Structured Decision Making Webinar Series

Pink Flamingo

How do we make good conservation decisions?

To help answer this question, the U.S. Fish and Wildlife Service has developed a series of web conferences to engage practitioners in the process of structured decision making using a variety of case studies. Structured Decision Making (SDM) is a decision analysis framework that we can apply to conservation problems to integrate strong science with values, laws, and policies. Conservation issues often involve multiple goals and actions, levels of uncertainty, and a complex understanding of systems. SDM helps conservation professionals develop a process to determine objectives, alternatives, and optimal solutions for environmental issues.


Tuesday, June 25th, 2013 at 1:00 – 2:30 PM (EST)


Date: Tuesday, June 25th, 2013
Time: 1:00 – 2:30 PM (EST)
Topic: Developing a surrogate species approach to landscape conservation for the USFWS’ Midwest Region
Captioning: At the start of the event, close captioning will be available for this webinar at:
Archive: All webinars, including questions and answers, are recorded and available in the Structured Decision Making Webinar Archive.
  • Sean Blomquist, Ph.D.; Zone Biologist; US Fish and Wildlife Service
  • Pat Heglund, Ph.D.; Chief, Division of Biological Resources and Region Refuge Biologist; US Fish and Wildlife Service
  • Lori Nordstrom; Partners for Fish & Wildlife Regional Coordinator; US Fish & Wildlife Service
Description: We used a rapid prototyping process to explore how to implement the draft Guidance on Selecting Species for Design of Landscape‐scale Conservation in the Midwest region of the U.S. Fish and Wildlife Service. The draft guidance was released by the USFWS in July 2012 as the agency’s initial step toward implementation of Strategic Habitat Conservation. Currently, we have developed, prototyped and refined a draft process for steps 1‐6 (selecting surrogate species) and step 8‐9 (checking logic and assumptions) of the guidance, and we will describe our results to date. Our initial prototype focused on USFWS cross‐programmatic implementation, and we developed a process to define a functional landscape. Further, we explored how surrogate species could be used to evaluate our effectiveness in achieving USFWS conservation objectives based on hypothetical objectives and species information for the Eastern Tallgrass Prairie and Big River Landscape Conservation Cooperative (LCC) geography. Based on the results of the initial prototype process, we are now working alongside representatives from state wildlife agencies to further refine the process.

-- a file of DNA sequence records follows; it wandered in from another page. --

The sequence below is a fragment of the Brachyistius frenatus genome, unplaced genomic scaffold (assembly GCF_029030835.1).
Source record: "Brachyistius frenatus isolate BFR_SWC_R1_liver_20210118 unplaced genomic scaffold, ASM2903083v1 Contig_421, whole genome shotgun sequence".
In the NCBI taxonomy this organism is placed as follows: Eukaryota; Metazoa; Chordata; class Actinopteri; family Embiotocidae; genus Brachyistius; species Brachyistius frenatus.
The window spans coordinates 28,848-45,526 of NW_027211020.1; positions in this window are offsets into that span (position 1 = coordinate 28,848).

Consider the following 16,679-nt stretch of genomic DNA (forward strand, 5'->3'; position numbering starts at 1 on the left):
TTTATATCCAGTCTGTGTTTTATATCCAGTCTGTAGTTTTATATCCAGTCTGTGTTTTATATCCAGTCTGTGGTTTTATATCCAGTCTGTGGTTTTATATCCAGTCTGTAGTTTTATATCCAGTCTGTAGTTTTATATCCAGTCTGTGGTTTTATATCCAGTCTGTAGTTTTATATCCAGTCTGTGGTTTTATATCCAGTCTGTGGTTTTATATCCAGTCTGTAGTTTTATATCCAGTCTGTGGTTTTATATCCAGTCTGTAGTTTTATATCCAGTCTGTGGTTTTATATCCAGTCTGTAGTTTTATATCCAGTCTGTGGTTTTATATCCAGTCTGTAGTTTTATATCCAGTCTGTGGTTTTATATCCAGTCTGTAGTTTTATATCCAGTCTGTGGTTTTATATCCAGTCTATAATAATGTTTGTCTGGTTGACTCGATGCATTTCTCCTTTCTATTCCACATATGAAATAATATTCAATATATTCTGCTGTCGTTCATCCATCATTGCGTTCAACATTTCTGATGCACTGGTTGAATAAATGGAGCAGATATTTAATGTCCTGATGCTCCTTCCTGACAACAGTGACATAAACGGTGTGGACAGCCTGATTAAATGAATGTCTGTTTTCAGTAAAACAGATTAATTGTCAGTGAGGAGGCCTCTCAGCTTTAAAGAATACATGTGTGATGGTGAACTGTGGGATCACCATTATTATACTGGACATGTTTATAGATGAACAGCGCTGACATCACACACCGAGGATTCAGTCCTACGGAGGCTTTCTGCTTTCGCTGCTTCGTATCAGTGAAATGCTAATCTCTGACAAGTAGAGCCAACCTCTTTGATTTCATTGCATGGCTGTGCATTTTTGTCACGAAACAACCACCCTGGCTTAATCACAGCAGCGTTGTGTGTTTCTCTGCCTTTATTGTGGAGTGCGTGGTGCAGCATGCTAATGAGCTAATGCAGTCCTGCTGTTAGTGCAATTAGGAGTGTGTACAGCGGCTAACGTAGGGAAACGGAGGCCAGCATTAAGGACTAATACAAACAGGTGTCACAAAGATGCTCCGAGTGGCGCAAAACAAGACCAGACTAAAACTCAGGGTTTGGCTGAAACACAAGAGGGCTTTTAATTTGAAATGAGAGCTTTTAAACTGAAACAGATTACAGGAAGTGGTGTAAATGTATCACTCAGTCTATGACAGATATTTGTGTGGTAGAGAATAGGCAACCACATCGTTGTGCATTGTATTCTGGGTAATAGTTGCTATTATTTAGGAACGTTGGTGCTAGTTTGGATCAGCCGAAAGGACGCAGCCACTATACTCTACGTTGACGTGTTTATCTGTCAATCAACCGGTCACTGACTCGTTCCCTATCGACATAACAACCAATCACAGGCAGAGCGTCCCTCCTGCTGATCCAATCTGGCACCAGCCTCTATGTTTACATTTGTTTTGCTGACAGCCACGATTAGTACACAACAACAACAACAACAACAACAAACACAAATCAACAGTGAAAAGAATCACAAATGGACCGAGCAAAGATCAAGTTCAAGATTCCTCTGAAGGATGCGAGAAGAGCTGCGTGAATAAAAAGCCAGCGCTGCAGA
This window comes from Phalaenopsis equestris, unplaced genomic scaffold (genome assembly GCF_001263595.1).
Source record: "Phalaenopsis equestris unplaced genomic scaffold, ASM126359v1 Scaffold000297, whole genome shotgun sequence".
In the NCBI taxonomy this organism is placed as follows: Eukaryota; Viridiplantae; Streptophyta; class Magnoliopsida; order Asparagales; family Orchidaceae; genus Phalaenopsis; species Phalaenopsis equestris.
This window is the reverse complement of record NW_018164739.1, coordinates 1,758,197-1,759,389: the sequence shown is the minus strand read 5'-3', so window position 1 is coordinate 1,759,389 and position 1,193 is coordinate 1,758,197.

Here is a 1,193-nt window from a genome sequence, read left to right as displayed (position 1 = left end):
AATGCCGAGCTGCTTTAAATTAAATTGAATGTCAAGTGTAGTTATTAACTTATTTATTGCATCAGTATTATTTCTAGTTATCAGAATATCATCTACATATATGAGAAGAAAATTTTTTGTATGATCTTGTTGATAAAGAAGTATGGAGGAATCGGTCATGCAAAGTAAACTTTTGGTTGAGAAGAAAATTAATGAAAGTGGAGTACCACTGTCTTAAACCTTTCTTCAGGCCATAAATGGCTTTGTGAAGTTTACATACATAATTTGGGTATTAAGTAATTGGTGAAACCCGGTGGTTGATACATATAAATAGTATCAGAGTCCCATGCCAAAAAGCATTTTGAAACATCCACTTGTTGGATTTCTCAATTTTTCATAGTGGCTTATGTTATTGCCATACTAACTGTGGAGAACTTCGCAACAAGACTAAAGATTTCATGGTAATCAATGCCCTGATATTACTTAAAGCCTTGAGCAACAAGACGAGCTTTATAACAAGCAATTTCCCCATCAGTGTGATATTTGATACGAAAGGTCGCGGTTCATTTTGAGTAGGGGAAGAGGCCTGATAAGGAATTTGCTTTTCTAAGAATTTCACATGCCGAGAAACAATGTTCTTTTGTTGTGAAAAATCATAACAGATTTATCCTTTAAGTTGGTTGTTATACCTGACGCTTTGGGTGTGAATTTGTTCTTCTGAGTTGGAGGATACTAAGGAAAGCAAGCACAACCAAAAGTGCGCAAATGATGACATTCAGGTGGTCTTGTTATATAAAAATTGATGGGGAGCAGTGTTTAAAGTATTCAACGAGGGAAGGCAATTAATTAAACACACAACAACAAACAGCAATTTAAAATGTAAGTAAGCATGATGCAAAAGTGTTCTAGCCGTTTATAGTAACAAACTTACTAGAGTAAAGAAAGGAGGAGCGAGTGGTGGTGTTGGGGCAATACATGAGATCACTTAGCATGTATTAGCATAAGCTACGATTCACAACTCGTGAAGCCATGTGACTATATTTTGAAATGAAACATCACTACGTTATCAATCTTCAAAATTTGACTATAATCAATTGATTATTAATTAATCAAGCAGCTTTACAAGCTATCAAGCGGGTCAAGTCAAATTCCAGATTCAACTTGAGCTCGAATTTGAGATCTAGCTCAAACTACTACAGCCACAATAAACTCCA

We have formed two teams, an oversight team, to help with internal and external engagement and communication, and a technical team that is continuing to develop the species selection and landscape assessment processes. Through USFWS and state wildlife agency collaboration, we are refining the process developed during the initial prototype by integrating species data for approximately 2900 priority species identified from sources such as State Wildlife Action Plans and State and Federal Endangered Species Act lists for each of the Eastern Tallgrass Prairie and Big River LCC and Upper Midwest and Great Lakes LCC geographies. One potential long‐term application of the selected surrogate species is a decision tool to aid the USFWS to take site‐scale conservation actions in high‐priority locations that contribute to a shared regional‐ and LCC‐scale vision.


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  • Donna C. Brewer; Applied Landscape Conservation NCTC Climate Change Coordinator;
    U.S. Fish & Wildlife Service, National Conservation Training Center, 698 Conservation Way, Shepherdstown, WV 25443
    Office: 304 876-7451
    Fax: 304 876-7234

  • Christy Coghlan; Applied Landscape Conservation Course Leader;
    U.S. Fish and Wildlife Service, National Conservation Training Center, 698 Conservation Way, Shepherdstown, WV 25443
    Office: 304.876.7438
    Fax: 304 876 7234